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Samar Maguire

British punk band Slaves want people to stop being 'wrapped up in themselves'

Ahead of the British punk band Slaves' show at Gorilla in Manchester, guitarist and vocalist Laurie Vincent chats to MM about their new album, surreal gigs and love of grime.

As the general elections take centre stage, it’s becoming harder to refrain from reflecting on the state of our country as something of a potential apocalyptic disaster. ‘Please, not the Tories! Anything but the Tories!’ they exclaim.

Enter the resurgence of punk. The major cultural phenomenon was an inevitability, given the current climate. A genre of music that encourages those fundamental questions.

Can a new government propel positive change? Do the political structures that exist nurture favourable development?

Is it possible that the elected will be moulded by pernicious undertones that have already corrupted whoever has entered those chambers? Is Nigel Farage a tortoise?

Slaves are a punk duo from Kent that consist of Laurie Vincent and drummer, Isaac Holmann - who, since signing with Virgin EMI records in March, are the new in vogue 'primal' duo after making the influential BBC Sound of 2015 shortlist.

Like comedian and political activist Russell Brand – who claims we should all vote Labour (unless you live in Brighton) – Slaves believe that we have the capacity to influence change.

But while not echoing Brand’s political stance, or any other for that matter, Laurie does want a revolution. A personal one.

"We don't say ‘fuck the government’ because it would be way too easy and stereotypical. It’s about encouraging people," said the 21-year-old, who's band are championed by Radio 1's DJ Zane Lowe.

“There’s a track on our new album called ‘Do Something’, which stems from our generation spending too much time looking in mirrors, taking selfies, and being wrapped up in their own heads.

"And rather than thinking about the people surrounding us, in reality, they aren’t actually doing anything with their life. Our generation are introverted. It’s a very broad comment, but we can all be culprit because of the way the modern world is as well."

Slaves' debut album 'Are You Satisfied?’ will be released in June. The band describe their music as 'primal' because it doesn't sound like bog standard punk music. It's simple, colourful and straight to the point.

Laurie explains that the inspiration behind the album came from the pessimism he received before the band began to become successful.

He said: "[The album name] stems from the idea that if you’re not satisfied, why aren’t you doing anything about it?"

"I’ve been saying my whole life to everyone that I’m going to be in a band and be a musician and the amount of people that either just don’t want you to, or disbelieve in you, or tell you to get a proper job, or worry about you. It’s just phenomenal.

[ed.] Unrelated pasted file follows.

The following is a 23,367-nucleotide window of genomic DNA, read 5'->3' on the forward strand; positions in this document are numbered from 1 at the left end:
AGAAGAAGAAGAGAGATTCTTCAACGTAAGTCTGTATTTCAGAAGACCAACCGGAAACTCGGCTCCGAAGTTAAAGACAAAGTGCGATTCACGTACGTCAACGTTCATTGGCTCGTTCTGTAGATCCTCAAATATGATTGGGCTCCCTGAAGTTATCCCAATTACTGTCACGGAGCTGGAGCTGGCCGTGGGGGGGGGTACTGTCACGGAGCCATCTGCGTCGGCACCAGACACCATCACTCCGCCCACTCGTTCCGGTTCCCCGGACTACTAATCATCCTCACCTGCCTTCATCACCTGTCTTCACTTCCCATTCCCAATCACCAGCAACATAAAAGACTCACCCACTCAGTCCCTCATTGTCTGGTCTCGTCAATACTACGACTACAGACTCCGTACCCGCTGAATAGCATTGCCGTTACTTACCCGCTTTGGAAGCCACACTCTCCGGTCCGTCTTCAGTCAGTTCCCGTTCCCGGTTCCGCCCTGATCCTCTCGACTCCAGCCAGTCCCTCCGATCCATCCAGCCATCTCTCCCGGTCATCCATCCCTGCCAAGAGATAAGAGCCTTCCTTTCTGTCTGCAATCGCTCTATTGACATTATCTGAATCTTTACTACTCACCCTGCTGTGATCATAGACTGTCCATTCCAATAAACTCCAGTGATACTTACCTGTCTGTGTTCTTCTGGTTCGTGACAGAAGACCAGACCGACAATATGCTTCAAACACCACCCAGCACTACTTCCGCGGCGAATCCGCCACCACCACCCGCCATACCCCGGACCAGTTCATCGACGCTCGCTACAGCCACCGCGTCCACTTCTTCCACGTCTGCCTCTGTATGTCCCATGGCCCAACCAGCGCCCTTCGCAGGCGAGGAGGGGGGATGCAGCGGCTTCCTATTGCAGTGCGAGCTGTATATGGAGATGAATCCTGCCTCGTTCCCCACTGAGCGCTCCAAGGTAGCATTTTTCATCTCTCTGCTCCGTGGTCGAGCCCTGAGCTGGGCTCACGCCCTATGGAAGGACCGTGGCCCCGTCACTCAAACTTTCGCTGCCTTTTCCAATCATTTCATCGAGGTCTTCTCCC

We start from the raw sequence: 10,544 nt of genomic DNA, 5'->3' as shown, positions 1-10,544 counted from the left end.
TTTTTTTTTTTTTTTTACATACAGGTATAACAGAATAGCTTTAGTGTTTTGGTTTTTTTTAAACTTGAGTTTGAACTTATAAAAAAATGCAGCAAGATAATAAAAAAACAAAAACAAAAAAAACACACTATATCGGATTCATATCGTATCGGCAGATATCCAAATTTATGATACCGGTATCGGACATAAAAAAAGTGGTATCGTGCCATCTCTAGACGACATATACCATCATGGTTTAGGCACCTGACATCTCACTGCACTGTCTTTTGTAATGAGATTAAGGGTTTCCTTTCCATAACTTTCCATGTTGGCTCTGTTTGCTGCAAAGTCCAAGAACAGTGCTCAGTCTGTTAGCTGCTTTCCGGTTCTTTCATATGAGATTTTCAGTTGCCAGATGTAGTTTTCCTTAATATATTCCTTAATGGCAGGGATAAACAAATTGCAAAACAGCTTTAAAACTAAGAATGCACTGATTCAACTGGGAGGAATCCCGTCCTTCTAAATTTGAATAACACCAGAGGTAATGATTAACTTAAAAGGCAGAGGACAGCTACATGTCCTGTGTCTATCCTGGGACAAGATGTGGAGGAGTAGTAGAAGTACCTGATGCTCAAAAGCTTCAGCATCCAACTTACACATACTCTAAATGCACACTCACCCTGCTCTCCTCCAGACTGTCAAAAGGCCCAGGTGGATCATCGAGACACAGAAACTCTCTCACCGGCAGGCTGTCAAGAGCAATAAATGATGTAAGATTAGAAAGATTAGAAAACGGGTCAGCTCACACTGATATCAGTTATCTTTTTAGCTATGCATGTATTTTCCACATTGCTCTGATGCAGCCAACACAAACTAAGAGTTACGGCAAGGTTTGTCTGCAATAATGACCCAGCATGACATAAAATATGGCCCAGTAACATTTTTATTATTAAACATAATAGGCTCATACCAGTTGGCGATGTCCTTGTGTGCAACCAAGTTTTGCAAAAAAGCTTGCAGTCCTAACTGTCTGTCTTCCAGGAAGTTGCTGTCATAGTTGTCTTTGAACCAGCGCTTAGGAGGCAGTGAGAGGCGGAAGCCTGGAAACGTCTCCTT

"I’ve always been stubborn minded to it, but people that aren’t, I can imagine so many people getting discouraged on a daily basis to do what they really love.

"And when the band started getting successful it dawned on me that people need to get positive messages and need to be encouraged, because I don’t think our generation does that."

But despite signed to a major label and appearing on the 2015 NME Awards tour, the duo's steadfast nature was certainly the catalyst for their success.

And it’s not that often people take encouragement away from performing in front of absolutely nothing. Which the duo have done too.

“We’ve played to nobody many a time,” said Laurie, who’s deadpan tone made it hard to tell whether he was being serious or not. “We’ve been doing this for over three years now and when we started I used to book our shows myself. We used to go and play to people in pubs.

“The amount of strange pubs we’ve played in for no-one. In Manchester for example, when we started there it was quite a hard place.

“I think it’s only since the NME tour that it’s started picking up. But I love Manchester. They have a tram service, which is weird because London doesn’t have one.”

And what of these strange gigs? “I think the weirdest gig was in a place called Whitehaven, in the Lake District and about as far North West as you can go without being in Scotland.

“The pub was like a country style club and must have been able to hold about 50 people. We went up there once and it just kicked off. We played really loudly in the back.

“It was really, really random. So we’ve got a lot of fans in Whitehaven now, which is nice,” he added.

As with all artists, it's always interesting to hear what's on their playlists. Laurie revealed that he has been listening to artists like Stormzy and would love to collaborate with grime artists in the future.

"Currently I'm listening to the new Skepta track ‘Shutdown’, which I've listened to about a hundred times in the past 2 days.

"I was never really that into grime. Only very recently I’ve been introduced to it through Stormzy. I really love Stormzy. And through that I’ve been understanding what it’s about.

"We'd be 100% down for a [grime] collaboration."

Slaves are performing at Gorilla on 9th May as part of their UK tour. If you'd like tickets, please click here.